Doctor prescribing habits may determine long-term opioid use risk, study finds

Posted
by Jim Orr

The risk for patients of long-term opioid use may come down to the prescribing habits of their hospital emergency room physician, according to a new study by researchers at Harvard University. Researchers say that luck – rather than the medical condition of the patient – may be the biggest factor in whether patients undergo extended treatment with prescription painkillers, increasing their risk of abuse or addiction.

According to the study, patients who are treated by a high opioid-prescribing doctor are three times more likely to receive prescription painkillers than those who see physicians on the low end of the opioid-prescribing spectrum. The study found that patients who received larger doses of opioids on their first visit were also more likely to use the drugs for an extended period.

Patients who are treated by an ER doctor who prescribes opioid medications more frequently are approximately 30% more likely to take opioids for six months or more over the preceding year. The study found that about one out of every 48 patients who were prescribed opioids became a long term users of these medications.

Researchers also found that there were significant differences in how ER physicians prescribed opioids, even between doctors at the same hospital. Some “high-intensity prescribers” treated patients with opioids on about 24% of patient visits. By contrast, “low-intensity prescribers” only issued opioids prescriptions on about 7% of visits.

Although not all patients who were prescribed opioids for long-term treatment abused these drugs or became addicted, long-term treatment increases the risk that patients may become dependent on prescription painkillers. The CDC and other health organizations recommend that patients who are prescribed opioids should be treated with these drugs for the shortest possible time in order to reduce the risk of abuse, addiction, and overdose.

The study’s researchers say that their findings show the need for better guidelines for physicians on how to safely prescribe common opioid medications such as morphine, oxycodone, codeine, and fentanyl. Because there are no commonly agreed upon standards as to how these drugs should be described, the authors say that doctors are left to use their own judgement, placing patients’ health outcomes in the hands of whether doctors are high- or low-intensity opioid prescribers.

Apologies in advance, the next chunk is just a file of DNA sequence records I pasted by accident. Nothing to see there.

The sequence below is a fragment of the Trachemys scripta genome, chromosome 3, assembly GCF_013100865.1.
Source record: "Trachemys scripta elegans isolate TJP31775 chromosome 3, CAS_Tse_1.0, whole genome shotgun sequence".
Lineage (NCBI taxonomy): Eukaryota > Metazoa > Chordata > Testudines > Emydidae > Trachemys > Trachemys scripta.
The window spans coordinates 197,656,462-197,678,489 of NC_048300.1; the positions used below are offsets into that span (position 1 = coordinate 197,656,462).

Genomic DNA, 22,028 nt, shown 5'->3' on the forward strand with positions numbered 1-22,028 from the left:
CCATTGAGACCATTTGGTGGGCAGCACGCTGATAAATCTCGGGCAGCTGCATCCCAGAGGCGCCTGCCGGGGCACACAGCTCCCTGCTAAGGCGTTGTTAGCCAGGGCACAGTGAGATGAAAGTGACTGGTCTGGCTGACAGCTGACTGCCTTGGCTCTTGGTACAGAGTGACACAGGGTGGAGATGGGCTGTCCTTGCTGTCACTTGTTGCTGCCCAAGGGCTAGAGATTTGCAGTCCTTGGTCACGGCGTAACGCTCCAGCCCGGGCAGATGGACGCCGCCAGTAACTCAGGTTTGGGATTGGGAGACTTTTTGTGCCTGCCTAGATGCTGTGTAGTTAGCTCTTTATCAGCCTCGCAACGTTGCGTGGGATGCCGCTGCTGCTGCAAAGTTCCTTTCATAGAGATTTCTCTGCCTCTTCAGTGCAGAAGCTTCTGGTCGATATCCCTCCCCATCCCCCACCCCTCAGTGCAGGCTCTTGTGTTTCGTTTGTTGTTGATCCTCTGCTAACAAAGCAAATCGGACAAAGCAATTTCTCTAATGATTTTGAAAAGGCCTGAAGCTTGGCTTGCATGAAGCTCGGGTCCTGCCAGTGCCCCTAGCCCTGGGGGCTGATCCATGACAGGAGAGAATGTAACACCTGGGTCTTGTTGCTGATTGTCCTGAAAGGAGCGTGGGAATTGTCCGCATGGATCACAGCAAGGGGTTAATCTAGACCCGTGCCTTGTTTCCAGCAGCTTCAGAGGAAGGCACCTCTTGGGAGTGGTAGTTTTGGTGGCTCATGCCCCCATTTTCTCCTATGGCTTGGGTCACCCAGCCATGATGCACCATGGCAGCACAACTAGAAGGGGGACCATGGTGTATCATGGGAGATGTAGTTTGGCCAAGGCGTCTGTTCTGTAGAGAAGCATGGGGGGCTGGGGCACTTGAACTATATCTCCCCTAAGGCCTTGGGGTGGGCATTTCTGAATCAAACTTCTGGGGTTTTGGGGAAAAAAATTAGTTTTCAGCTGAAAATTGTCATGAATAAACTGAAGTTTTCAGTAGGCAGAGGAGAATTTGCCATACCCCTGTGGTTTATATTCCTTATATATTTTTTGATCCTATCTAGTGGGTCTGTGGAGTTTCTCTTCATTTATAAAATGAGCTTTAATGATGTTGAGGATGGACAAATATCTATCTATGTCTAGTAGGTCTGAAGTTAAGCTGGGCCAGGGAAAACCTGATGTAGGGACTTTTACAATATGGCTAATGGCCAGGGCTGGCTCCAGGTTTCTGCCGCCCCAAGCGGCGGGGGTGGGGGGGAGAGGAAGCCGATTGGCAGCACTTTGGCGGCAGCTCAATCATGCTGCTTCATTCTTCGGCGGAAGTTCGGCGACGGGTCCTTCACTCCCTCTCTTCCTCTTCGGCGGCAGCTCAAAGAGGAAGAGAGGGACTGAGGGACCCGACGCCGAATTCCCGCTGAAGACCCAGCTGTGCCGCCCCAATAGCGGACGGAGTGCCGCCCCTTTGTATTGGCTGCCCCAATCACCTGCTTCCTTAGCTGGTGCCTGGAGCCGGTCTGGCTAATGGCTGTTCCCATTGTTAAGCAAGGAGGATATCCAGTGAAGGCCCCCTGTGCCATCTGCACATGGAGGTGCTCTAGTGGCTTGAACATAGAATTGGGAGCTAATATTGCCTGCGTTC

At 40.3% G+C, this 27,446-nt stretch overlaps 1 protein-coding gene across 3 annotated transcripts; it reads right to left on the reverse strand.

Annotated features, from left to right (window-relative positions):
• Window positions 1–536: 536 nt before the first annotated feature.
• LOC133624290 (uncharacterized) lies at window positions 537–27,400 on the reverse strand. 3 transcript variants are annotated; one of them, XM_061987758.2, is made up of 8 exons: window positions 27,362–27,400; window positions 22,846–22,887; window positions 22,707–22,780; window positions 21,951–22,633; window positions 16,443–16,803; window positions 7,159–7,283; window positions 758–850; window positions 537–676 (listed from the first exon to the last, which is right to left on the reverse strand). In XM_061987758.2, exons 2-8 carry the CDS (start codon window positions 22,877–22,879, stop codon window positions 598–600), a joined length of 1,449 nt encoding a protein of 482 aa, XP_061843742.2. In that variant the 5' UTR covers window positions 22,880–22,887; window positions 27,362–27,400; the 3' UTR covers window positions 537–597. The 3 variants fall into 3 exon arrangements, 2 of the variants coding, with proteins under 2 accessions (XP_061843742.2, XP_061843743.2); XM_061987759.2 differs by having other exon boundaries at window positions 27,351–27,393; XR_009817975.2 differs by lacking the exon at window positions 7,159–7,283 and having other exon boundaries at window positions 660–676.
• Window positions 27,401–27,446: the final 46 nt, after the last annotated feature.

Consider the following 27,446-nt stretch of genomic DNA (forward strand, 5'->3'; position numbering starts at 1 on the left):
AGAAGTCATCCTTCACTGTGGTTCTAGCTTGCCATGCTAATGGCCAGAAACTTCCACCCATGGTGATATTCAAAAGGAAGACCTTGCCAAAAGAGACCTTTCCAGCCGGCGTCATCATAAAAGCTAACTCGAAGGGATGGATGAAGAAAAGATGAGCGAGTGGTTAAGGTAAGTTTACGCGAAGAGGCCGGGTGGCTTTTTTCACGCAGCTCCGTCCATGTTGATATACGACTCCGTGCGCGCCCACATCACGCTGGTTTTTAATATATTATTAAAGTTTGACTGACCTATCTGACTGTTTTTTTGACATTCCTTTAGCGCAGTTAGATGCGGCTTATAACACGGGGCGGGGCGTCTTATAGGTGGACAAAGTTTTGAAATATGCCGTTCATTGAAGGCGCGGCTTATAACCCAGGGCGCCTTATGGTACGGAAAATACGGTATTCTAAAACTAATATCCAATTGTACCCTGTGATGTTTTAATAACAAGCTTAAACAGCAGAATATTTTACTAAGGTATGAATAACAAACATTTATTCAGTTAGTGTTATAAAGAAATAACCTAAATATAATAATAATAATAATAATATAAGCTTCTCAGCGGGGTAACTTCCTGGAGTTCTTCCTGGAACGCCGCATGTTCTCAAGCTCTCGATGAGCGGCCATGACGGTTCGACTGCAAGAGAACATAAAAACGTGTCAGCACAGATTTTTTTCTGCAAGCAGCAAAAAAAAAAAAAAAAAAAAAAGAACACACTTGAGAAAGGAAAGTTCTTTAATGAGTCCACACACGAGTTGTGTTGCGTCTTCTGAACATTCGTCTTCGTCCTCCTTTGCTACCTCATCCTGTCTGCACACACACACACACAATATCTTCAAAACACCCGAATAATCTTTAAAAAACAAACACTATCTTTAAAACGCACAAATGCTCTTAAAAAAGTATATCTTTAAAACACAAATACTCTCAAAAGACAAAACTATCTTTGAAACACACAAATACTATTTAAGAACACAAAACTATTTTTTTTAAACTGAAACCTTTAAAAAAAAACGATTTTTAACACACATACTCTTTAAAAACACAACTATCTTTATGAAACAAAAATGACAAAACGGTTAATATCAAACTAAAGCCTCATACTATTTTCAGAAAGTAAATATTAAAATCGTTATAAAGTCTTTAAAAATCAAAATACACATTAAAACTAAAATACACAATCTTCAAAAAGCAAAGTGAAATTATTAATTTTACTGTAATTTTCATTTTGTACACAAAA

Overdoses Caused by the U.S. Opioid Crisis

Recent studies have confirmed the link between long-term opioid use and addiction. According to a 2016 study by the Washington Post and the Kaiser Family Foundation, one-third of Americans who were treated with opioids for two months or longer say that they became addicted to or dependent on these medications.

Opioid overprescription has been cited as a major factor in the epidemic of opioid abuse that has grown in the U.S. over the last two decades. Since 2000, opioid overdose deaths in this country have quadrupled. More than 180,000 patients in the U.S. have died since then as a result of opioid overdoses from drugs such as fentanyl, hydrocodone, methadone, or oxycodone.

Lawsuits Filed on Behalf of Opioid Overdose Victims

If you or a loved one have suffered an overdose caused by opioid painkillers, the doctor or hospital who prescribed these drugs may be at fault. Many doctors and hospital prescribe opioids to their patients in high doses or for an extended period, place them at risk of complications from abuse or addiction linked to these drugs.

The aggressive promotion of opioid medications by the pharmaceutical industry has also played a role in the U.S. opioid epidemic. Physician training programs and other campaigns created by the opioid industry have helped to “educate” doctors to prescribe these drugs, helping to fuel the increased use of opioid medications for moderate pain conditions.

The lawyers at Heygood, Orr & Pearson have filed numerous lawsuits on behalf of opioid overdose victims and their families. Our law firm has handled more cases involving the fentanyl pain patch than all other law firms in the U.S. – combined. Heygood, Orr & Pearson is committed to helping patients and their families who have been harmed by prescription painkillers or the indiscriminate opioid prescribing practices of many doctors.

For more information about filing an opioid overdose lawsuit and to find out whether you may qualify to file a case, contact the lawyers at Heygood, Orr & Pearson by calling toll-free at 1-877-446-9001. You can also reach us by following the link to our free case evaluation form and answering a few brief questions to get started.